What gets measured gets done. If you can't measure it, it doesn't count.
It is a truism to talk about the importance of measurement to business performance. And it is one of the hardest things for procurement to crack, in any organisation. Getting a process that captures the contribution that the function makes in a credible and meaningful manner is very difficult, and that has certainly been true in the public sector in the UK.
After the Gershon review of 2004 put procurement in the spotlight, most public bodies had to show that they were achieving 'efficiency savings' of 2.5% a year on their cost base. Unfortunately, two elements conspired to make the measurement of this very dubious. And that's not my analysis; the National Audit Office, in various reports, found that around 25% of the declared savings were genuine, 50% had some doubt around them, and 25% were false.
The first problem was the savings methodology originally introduced, which just had too many holes in it. For instance, it allowed very flexible 'demand management' parameters; and it allowed procurement to claim the difference between the first price quoted by a supplier ("that'll be about £1 million mate") and the price post-formal tender. It also allowed customers of central buying organisations to claim savings against some market price benchmarked by the central buying group themselves! (This led to a situation where an organisation could claim savings in some cases where the price they paid for a specific item actually increased.) In fact, I wrote a paper entitled "12 ways to cheat on your procurement savings" in order to point out the flaws in the system!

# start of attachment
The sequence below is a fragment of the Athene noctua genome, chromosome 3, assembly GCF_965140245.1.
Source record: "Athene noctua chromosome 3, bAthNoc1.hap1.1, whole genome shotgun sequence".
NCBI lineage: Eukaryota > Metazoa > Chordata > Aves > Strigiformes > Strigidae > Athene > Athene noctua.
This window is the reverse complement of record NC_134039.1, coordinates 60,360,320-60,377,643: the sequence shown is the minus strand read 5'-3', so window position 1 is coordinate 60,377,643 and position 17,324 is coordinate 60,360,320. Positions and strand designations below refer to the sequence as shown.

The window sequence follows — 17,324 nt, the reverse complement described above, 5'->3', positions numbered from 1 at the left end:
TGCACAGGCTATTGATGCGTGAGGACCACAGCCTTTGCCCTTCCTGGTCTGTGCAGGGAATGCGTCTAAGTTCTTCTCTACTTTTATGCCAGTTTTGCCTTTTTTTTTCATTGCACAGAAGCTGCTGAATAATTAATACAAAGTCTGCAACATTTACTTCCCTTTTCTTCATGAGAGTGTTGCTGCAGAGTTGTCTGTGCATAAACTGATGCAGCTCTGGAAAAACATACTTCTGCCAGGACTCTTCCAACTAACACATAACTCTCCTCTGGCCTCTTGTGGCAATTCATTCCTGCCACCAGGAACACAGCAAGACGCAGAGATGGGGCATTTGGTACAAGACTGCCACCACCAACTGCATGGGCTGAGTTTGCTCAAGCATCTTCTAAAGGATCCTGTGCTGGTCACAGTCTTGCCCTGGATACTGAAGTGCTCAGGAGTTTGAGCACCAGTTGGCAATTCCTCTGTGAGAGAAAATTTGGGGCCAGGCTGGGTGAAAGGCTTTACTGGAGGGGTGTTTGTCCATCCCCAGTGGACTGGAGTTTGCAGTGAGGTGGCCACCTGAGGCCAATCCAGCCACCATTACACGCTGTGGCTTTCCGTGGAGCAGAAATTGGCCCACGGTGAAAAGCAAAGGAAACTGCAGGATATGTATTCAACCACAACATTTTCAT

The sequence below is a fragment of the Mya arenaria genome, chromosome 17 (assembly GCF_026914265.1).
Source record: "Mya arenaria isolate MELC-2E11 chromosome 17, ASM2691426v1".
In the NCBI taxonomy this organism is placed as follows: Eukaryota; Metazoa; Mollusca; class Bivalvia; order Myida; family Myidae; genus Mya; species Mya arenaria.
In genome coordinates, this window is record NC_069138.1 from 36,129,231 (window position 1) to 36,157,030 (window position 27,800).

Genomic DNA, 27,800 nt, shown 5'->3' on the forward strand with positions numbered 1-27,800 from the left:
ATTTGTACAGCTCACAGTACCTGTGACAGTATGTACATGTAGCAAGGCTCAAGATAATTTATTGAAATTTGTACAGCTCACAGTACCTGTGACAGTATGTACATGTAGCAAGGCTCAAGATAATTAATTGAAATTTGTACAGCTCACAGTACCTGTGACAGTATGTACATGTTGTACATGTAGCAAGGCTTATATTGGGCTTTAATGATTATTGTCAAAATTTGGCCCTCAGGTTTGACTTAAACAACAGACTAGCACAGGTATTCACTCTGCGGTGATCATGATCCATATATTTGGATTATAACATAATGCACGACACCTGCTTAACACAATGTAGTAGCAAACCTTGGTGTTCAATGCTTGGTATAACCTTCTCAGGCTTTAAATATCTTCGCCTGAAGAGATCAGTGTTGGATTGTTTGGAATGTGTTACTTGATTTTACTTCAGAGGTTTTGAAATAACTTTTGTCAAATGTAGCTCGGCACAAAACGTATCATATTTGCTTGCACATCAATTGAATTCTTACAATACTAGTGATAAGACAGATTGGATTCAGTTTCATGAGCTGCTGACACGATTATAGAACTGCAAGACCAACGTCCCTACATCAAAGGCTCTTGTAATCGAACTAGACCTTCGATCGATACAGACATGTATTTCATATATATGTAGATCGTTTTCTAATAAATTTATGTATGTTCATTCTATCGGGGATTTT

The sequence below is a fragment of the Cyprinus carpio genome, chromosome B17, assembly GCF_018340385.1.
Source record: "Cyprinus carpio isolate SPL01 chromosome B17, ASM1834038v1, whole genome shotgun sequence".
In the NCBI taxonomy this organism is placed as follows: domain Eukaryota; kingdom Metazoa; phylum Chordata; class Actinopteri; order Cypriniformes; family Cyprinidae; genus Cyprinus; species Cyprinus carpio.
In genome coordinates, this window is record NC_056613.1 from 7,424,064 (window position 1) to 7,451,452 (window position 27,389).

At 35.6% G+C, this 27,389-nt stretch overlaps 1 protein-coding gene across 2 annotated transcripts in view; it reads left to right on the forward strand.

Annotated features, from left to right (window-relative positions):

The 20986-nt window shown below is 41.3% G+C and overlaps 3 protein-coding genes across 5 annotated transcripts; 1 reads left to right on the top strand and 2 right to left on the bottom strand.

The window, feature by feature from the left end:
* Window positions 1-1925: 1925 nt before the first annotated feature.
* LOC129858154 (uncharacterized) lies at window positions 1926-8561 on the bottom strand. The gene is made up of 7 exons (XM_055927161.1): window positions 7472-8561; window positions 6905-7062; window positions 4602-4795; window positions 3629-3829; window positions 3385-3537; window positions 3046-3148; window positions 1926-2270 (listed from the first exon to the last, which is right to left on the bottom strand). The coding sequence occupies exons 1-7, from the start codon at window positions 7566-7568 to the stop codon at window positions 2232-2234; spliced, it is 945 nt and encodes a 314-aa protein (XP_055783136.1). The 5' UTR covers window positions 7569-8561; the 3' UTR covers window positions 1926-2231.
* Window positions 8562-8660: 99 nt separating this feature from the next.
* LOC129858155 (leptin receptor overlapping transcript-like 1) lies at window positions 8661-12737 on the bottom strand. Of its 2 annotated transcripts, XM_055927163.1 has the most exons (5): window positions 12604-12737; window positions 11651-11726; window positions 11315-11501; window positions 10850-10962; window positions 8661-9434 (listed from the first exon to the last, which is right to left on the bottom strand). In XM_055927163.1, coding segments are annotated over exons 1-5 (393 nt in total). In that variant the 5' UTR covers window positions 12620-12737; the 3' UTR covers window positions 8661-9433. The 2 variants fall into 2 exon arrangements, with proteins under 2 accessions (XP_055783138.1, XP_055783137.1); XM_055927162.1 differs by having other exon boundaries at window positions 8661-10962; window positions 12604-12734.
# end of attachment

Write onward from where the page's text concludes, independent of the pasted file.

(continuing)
The second issue was that, in general, budgets were rising for public bodies. So the 'savings' did not have to be returned to a central pot; they could be 're-invested' by the organisation. It was very easy for an organisation to claim some pretty spurious savings in terms of their report, but they didn't have to actually demonstrate the dollar bills they'd saved; they could just say the proceeds had been 're-invested' in services.
Now, around 2007 the savings methodology was tightened up, which has helped (although NAO are still doubtful about much of what is reported). The lack of any systematic or systemised approach to benefits capture, measurement and realisation in the vast majority of organisations is still a real issue.
But now that organisations in the UK (with the exception of the health sector) are seeing real cash cuts in their budget -- up to 30% in some cases -- then procurement savings must be real, otherwise more employees will have to go to balance the budget. That is focusing minds more than anything else -- it will be obvious where organisations are declaring savings that aren't real. And the transparency agenda (take a look at Spikes Cavell's 'Spotlight on Spend' service as an example) is enabling citizens to at least get some view of where local councils are spending their money -- and other bodies will follow.
We'll look at some overall conclusions for the US tomorrow, but the message here is that appropriate mechanisms for capturing and recording government procurement savings are key -- but they aren't easy to derive or implement.